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"Merchant of Venice" questions remain

"Merchant of Venice" questions remain

For hundreds of years, scholars, students and audiences have questioned whether Shakespeare’s “The M

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Click here for Gazette theater writer Bill Buell's preview.

For hundreds of years, scholars, students and audiences have questioned whether Shakespeare’s “The Merchant of Venice” is one long anti-Semitic rant with brief commentary on the call of justice or another comedy of relationships where a resourceful woman tricks and tests her man by wearing some pants. In the current production onstage at Albany Civic Theater, nothing is done to alleviate this debate; instead, it brings to the discussion more questions that demand answers.

The evening begins with a Shakespeare primer. A hearty, Elizabethan-period-clad thespian informs the audience of what is to come. In this production, we will explore how Shakespeare wrote his scripts, how the actors learned their roles, why the lights won’t dim this evening, why you may see some actors in more than one role, the type of sets used, the music used in the original production ... simply stated, the director’s notes are staged.

Director Dan Stott meticulously provides the background as to the “why” of the production — so much so that the story takes a back seat. Staged in Elizabethan period clothing but presented with anachronistic twists of the present, we are consistently taken out of the story with touches of whimsy. And while Shakespeare always included topics from the present when his plays were first produced, it is doubtful that “The Taming of the Shrew” was staged at the Globe Theater in bearskins and loincloths with cave drawings of Elizabeth I adorning the walls. Updating Shakespeare can be good, but you can’t just go halfway with the idea. Having Shylock singing Bob Dylan’s “I Shall Be Released” during one of the two intermissions, while doubly ironic, may be fine if the story were set at Woodstock in 1969 but seems wrong for Venice 1503 — even during an interval. One should find a time period in which to set the story and stick with it. The Jets and Sharks of “West Side Story” were not adorned in pantaloons and doublets when they rumbled.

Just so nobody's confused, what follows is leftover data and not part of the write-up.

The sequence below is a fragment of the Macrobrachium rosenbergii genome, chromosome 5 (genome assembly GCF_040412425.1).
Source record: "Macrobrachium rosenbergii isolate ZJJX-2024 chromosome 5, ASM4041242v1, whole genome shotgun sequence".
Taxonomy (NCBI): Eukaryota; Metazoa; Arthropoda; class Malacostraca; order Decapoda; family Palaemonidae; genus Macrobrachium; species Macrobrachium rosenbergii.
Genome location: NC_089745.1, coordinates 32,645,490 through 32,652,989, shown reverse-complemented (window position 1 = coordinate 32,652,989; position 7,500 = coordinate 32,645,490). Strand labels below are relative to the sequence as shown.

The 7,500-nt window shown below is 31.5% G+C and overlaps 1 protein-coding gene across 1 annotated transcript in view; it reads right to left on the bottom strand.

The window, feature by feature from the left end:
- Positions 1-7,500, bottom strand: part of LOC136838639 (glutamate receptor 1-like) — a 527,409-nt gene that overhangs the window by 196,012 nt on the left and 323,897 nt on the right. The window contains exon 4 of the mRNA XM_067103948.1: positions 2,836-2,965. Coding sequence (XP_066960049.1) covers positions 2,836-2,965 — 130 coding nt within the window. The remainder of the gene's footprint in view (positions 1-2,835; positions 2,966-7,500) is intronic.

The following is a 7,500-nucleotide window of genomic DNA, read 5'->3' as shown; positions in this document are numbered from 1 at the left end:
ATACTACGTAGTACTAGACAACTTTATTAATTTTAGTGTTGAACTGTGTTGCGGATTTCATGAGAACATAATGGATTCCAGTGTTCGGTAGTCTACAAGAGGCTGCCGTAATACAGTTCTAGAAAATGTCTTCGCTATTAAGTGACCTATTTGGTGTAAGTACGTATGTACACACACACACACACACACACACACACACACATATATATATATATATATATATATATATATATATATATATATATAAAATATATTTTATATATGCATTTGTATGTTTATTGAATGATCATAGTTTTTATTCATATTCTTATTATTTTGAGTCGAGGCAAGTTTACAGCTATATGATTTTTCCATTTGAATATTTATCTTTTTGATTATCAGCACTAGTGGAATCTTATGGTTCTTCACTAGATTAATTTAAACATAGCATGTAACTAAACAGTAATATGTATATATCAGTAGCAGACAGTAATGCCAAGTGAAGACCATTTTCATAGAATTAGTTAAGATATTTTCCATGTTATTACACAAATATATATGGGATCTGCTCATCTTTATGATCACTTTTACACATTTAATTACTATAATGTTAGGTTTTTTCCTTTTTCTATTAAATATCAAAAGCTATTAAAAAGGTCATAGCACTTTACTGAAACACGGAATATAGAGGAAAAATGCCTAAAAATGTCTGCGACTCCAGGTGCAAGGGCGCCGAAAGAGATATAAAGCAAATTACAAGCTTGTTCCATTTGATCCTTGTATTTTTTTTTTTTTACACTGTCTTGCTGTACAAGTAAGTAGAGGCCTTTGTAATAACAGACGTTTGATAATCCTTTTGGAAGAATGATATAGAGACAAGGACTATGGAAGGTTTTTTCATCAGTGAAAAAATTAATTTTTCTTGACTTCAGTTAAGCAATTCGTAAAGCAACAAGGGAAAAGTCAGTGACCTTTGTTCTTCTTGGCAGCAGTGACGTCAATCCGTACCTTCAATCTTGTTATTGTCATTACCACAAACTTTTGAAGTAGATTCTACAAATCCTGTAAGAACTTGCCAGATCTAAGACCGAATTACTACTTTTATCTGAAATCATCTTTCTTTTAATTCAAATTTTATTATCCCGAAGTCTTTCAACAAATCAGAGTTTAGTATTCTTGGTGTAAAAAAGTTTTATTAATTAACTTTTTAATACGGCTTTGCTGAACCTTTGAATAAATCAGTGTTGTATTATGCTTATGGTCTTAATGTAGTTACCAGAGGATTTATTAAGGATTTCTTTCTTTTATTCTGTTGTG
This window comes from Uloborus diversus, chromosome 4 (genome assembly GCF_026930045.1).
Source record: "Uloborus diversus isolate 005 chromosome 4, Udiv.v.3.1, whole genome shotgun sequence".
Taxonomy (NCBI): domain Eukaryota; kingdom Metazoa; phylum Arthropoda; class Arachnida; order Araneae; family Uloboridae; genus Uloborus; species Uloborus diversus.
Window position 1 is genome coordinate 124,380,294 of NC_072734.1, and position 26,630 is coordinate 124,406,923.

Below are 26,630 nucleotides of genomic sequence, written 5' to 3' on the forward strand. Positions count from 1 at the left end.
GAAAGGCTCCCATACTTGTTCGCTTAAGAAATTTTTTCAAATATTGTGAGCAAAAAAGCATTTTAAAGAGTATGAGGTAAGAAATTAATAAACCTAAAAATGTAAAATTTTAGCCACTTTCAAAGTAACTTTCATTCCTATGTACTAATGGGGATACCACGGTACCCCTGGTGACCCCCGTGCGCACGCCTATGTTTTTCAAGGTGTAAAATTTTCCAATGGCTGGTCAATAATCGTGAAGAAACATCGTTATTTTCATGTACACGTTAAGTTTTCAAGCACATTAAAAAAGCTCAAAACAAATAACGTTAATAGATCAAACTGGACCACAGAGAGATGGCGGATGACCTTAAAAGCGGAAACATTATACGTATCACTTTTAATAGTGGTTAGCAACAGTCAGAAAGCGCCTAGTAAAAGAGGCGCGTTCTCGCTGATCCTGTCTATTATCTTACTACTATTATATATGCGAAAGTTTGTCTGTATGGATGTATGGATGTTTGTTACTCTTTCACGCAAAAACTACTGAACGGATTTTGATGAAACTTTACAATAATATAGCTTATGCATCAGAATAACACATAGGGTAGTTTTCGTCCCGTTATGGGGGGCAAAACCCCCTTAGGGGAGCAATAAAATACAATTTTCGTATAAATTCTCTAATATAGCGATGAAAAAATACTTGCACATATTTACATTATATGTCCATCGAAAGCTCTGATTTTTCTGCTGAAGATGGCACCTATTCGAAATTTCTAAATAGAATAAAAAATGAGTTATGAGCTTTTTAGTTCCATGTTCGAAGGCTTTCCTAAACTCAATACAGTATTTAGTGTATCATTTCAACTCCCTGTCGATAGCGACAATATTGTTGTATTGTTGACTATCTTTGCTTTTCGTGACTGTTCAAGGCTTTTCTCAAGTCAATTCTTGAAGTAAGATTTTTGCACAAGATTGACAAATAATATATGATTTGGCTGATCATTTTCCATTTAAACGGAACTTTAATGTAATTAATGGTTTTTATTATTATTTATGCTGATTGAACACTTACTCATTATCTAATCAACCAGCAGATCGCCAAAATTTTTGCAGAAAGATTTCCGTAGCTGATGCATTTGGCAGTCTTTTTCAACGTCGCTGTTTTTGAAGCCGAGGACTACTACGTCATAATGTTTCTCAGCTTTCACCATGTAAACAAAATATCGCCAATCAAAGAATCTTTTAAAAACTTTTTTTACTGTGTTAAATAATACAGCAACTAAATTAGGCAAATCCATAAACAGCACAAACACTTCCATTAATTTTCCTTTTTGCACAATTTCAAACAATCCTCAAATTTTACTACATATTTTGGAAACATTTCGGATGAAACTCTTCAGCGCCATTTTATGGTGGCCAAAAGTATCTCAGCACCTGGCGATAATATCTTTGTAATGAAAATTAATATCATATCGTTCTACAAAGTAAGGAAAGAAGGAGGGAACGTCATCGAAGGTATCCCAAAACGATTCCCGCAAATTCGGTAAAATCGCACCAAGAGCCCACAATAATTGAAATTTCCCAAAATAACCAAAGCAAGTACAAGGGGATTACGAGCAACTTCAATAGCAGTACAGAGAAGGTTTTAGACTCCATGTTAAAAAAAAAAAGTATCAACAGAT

For those whose memory may need a boost, this is the play where a malcontented moneylender, the Jewish Shylock, demands his pound of flesh to settle a debt from a man he despises, Antonio, a devout and love-struck Christian. To save the day, Portia, a clever woman, dons trousers and a faux law degree and barrels into court to wow us all with her legal ken and Christian morals. Preaching about mercy (while showing little), she saves her boyfriend’s boyfriend and her own relationship, helps damn the unsaved and creates a firm financial future with someone else’s money for a newly married couple she just met. And Portia does all this without crib notes. Politics in her future seem imminent.

This is a tremendously difficult play to produce. The correct tone is critical. Shakespeare labeled this play a comedy; in fact, Shylock was originally played as a clown or fool. This play raises serious issues that plague and trouble us — religion vs. morals, law vs. justice, passion and revenge. And while there are some light comic moments, the play is conversely lumbered with some outrageously unpleasant rants on religion and law that make you question the ethics of the time, then and now. It’s hard to find humor when a man has been told he must forfeit his religion and his beliefs and yet, when that happens at the end of the play, the “victors” laugh. So much for mercy and compassion.

The cast does the best it can with the challenging material. Some find ease with the language and cadence while others don’t and overcompensate with cartoonish distractions. Stott’s staging is simple and fine with emphasis on the humor, which will suit most tastes. The costumes and set are solid and of the period; the manners and music are not.

Perhaps the cast summed it up best as they tore into song with the Rolling Stones’ signature cry “You Can’t Always Get What You Want” at the end of the play. While this troupe of players finds all the enthusiasm and energy that Shakespeare requires, the evening falters, so like the “gentle rain that falls,” I follow Portia’s advice and unstrain my mercy and let this one fade from view.

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